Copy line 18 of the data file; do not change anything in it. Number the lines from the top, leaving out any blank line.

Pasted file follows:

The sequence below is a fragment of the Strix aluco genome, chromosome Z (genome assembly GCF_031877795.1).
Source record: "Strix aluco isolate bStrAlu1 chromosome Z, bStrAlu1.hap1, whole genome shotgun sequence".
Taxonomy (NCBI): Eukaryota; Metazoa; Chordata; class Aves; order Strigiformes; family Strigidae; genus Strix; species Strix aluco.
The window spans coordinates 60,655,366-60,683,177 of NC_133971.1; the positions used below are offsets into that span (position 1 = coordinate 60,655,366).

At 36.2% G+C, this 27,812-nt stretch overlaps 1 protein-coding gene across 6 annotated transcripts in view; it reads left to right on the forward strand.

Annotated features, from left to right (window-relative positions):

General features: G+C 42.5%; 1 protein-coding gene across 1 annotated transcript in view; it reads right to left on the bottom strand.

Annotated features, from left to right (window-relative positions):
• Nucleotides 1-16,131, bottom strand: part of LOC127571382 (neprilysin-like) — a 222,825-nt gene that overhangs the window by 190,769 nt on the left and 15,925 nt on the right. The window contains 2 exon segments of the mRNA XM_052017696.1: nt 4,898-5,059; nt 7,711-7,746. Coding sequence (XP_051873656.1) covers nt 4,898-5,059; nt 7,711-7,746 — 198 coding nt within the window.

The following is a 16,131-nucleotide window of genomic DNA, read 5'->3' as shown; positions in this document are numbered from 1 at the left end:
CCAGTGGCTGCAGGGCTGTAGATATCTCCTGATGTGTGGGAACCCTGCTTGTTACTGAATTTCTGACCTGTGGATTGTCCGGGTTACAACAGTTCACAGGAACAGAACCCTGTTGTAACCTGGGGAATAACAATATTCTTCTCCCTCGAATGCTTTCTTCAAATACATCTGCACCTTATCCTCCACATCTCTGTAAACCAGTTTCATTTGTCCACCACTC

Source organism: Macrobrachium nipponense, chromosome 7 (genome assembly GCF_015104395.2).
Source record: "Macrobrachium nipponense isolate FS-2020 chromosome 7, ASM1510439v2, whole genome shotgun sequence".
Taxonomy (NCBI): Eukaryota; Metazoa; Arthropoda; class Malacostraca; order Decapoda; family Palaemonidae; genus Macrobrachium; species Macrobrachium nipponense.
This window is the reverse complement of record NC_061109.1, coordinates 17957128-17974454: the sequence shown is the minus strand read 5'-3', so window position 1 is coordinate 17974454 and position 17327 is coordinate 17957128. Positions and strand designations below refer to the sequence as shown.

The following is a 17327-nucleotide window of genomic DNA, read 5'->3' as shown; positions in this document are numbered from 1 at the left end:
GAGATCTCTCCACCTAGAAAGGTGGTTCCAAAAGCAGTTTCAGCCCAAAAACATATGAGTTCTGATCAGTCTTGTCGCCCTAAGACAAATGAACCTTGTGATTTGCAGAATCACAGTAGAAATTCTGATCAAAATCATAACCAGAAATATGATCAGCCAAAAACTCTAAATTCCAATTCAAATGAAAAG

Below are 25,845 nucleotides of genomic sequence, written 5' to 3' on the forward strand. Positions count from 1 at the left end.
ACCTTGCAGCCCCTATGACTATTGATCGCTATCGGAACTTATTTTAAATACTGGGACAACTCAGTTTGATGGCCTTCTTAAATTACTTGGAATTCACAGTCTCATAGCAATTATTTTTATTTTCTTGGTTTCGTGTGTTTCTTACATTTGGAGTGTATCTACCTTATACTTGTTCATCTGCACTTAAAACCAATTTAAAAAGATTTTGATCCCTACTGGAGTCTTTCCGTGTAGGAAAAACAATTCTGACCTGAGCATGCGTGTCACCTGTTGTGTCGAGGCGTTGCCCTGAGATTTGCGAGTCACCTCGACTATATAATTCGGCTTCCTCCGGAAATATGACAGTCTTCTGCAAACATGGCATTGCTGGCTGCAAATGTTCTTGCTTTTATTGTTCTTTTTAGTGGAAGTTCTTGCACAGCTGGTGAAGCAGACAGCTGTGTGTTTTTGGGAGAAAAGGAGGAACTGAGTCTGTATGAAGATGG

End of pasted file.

Below are 25,845 nucleotides of genomic sequence, written 5' to 3' on the forward strand. Positions count from 1 at the left end.